I’m obsessed with the title of Thunder-Sky Inc.’s latest show, Reverse Psychology.
The name, a play on two artists’ opposite aesthetics and themes,
doesn’t work for me — or does it? Should I be celebrating differences,
or searching for similarities? I don’t know what to think, and I think
that’s the intent.
You don’t know where some trails will
lead. Roads diverge, loop, merge and meander. “I took the one less
traveled by,” Robert Frost wrote, “and that has made all the
difference.” Phyllis Weston Gallery presents Paper Trail
as an opportunity “to explore the brilliant variety of paper as a
medium.” But the medium really isn’t the message here.
Small Potatoes, a strangely
sentimental exhibit at Thunder-Sky Inc., is like a heapin’ helping of
Grandma’s comfort food. It’s unapologetically lumpy, undeniably homemade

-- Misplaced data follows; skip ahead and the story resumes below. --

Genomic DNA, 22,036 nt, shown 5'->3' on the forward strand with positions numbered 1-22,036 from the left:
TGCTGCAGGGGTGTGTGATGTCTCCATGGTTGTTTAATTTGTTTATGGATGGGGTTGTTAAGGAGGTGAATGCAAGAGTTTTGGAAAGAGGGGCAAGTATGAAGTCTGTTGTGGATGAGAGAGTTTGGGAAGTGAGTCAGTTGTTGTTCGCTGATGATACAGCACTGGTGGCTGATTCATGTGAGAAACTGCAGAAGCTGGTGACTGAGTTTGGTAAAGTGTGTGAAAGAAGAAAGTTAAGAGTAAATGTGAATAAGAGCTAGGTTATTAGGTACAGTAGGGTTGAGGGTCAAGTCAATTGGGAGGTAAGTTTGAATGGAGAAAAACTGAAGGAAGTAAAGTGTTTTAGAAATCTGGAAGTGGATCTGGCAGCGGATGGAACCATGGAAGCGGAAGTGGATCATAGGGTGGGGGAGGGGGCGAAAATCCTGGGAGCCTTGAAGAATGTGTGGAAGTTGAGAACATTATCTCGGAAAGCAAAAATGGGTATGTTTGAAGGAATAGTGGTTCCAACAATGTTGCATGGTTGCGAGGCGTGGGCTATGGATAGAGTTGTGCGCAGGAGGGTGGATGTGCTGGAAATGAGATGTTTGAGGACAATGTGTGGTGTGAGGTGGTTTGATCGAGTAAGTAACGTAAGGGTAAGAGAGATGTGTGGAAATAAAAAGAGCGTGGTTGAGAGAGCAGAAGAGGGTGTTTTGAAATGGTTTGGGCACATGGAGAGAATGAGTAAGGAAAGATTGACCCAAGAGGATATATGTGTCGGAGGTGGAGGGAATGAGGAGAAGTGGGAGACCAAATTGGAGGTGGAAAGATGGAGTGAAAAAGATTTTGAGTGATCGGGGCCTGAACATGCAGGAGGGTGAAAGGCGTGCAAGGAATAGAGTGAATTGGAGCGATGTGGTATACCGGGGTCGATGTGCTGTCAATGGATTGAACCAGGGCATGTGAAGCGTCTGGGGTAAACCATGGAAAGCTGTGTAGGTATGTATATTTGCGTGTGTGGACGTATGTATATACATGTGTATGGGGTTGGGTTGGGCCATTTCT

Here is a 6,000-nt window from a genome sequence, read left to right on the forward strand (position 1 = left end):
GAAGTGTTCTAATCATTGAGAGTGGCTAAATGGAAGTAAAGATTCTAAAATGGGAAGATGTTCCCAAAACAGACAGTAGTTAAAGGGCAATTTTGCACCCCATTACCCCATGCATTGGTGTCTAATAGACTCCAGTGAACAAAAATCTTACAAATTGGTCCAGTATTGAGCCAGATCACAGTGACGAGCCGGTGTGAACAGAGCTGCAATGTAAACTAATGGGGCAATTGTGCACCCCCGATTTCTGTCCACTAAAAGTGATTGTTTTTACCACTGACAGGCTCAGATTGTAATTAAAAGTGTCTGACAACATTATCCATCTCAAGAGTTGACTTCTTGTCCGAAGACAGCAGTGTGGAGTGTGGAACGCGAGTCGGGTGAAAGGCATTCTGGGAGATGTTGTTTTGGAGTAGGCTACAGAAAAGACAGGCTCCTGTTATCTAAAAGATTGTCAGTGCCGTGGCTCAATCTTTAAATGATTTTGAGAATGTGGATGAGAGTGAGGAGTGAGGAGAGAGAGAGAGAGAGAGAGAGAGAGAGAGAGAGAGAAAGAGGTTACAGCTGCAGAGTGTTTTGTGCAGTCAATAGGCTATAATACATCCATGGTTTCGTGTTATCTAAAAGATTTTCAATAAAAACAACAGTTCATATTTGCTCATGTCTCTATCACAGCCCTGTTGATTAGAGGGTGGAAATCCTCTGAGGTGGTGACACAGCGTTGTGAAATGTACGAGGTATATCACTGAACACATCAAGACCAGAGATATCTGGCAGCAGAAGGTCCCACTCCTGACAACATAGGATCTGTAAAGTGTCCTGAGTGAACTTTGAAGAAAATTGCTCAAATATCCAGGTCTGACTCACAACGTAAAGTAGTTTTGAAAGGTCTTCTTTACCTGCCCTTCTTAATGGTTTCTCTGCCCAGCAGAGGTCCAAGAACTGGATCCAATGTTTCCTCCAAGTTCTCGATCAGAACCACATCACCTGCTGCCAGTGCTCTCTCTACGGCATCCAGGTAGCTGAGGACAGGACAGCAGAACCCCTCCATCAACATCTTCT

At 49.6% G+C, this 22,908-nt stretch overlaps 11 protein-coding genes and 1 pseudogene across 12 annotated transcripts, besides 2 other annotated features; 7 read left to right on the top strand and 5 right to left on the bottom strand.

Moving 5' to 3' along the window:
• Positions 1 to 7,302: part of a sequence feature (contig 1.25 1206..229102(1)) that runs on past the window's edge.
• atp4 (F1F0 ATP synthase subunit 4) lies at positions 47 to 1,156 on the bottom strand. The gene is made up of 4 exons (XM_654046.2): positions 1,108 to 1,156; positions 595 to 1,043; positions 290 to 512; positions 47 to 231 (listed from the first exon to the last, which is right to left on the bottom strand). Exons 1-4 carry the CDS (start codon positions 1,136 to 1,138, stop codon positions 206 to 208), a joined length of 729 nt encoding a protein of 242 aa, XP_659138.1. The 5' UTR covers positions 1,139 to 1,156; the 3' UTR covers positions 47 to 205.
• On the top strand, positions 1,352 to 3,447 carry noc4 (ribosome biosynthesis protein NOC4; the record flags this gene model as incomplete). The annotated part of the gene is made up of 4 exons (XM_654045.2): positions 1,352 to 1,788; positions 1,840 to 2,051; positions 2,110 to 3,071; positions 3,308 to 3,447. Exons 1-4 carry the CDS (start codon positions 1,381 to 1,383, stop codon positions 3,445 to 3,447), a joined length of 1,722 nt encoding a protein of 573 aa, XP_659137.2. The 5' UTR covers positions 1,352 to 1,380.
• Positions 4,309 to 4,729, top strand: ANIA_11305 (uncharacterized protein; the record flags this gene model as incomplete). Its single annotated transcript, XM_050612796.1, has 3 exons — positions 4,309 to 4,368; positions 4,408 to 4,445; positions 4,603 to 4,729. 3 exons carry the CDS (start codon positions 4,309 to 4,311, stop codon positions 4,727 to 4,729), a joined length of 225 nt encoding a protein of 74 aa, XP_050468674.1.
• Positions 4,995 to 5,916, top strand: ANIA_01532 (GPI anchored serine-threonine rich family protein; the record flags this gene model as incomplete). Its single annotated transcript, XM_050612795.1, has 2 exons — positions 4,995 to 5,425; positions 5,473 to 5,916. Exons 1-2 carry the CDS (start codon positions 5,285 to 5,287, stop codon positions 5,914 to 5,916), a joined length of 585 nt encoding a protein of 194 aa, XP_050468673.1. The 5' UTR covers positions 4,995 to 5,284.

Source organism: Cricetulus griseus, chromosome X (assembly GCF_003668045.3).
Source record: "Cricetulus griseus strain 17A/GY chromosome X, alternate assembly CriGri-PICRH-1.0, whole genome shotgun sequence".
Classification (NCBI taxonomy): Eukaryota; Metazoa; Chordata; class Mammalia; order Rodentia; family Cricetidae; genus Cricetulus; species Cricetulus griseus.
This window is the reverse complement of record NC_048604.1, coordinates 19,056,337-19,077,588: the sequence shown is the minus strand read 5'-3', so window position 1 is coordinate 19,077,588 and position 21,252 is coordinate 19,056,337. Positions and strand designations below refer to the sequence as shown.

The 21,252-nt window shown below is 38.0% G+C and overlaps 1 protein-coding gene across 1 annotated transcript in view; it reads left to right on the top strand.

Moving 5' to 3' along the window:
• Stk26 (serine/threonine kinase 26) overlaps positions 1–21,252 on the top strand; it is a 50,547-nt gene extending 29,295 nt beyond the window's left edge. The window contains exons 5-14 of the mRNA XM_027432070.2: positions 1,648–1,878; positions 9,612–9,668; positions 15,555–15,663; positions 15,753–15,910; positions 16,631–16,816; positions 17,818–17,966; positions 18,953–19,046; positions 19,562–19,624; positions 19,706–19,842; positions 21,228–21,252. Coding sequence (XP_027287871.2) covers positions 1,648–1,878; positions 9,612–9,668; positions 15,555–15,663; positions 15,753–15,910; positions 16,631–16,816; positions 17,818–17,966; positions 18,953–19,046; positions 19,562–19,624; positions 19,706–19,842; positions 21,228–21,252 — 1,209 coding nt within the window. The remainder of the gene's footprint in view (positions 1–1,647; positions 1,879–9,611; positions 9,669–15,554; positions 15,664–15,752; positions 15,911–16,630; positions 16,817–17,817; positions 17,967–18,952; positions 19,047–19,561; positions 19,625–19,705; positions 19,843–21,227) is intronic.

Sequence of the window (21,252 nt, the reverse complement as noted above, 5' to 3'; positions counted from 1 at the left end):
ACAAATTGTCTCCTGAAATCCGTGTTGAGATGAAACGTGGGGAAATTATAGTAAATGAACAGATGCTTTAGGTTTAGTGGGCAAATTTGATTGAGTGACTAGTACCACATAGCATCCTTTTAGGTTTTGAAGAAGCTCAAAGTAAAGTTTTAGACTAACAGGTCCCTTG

and served without fancy presentation but with a whole lot of love.
As the nation observes Black History Month, Beyond Emancipation
acknowledges that sometimes it’s tough to keep hope alive. But, even
more, the show celebrates the fact that hope has always been there and
always will be.
Infrastructure represents opportunity.
That was the thinking of “construction clown” Raymond Thunder-Sky, the
quiet, self-taught artist and downtown icon who saw possibility for
improvement whenever a wrecking ball swung. In his world, police
stations gave way to amusement parks.
Miami University’s New Year’s resolution
came in August, when it declared the 2011-2012 term the “Year of the
Arts.” Part II of Out of the Shadows: The Rise of Women in Art,
opens Tuesday at the Miami University Art Museum.
Material Witness at downtown’s
Weston Art Gallery is all about the physical. The stuff of hardware
stores — plywood, drywall, insulation — remains exposed in the work. If
there’s a common thread, it’s the artists’ “careful and considerate
material choices,” guest curator Matt Distel says.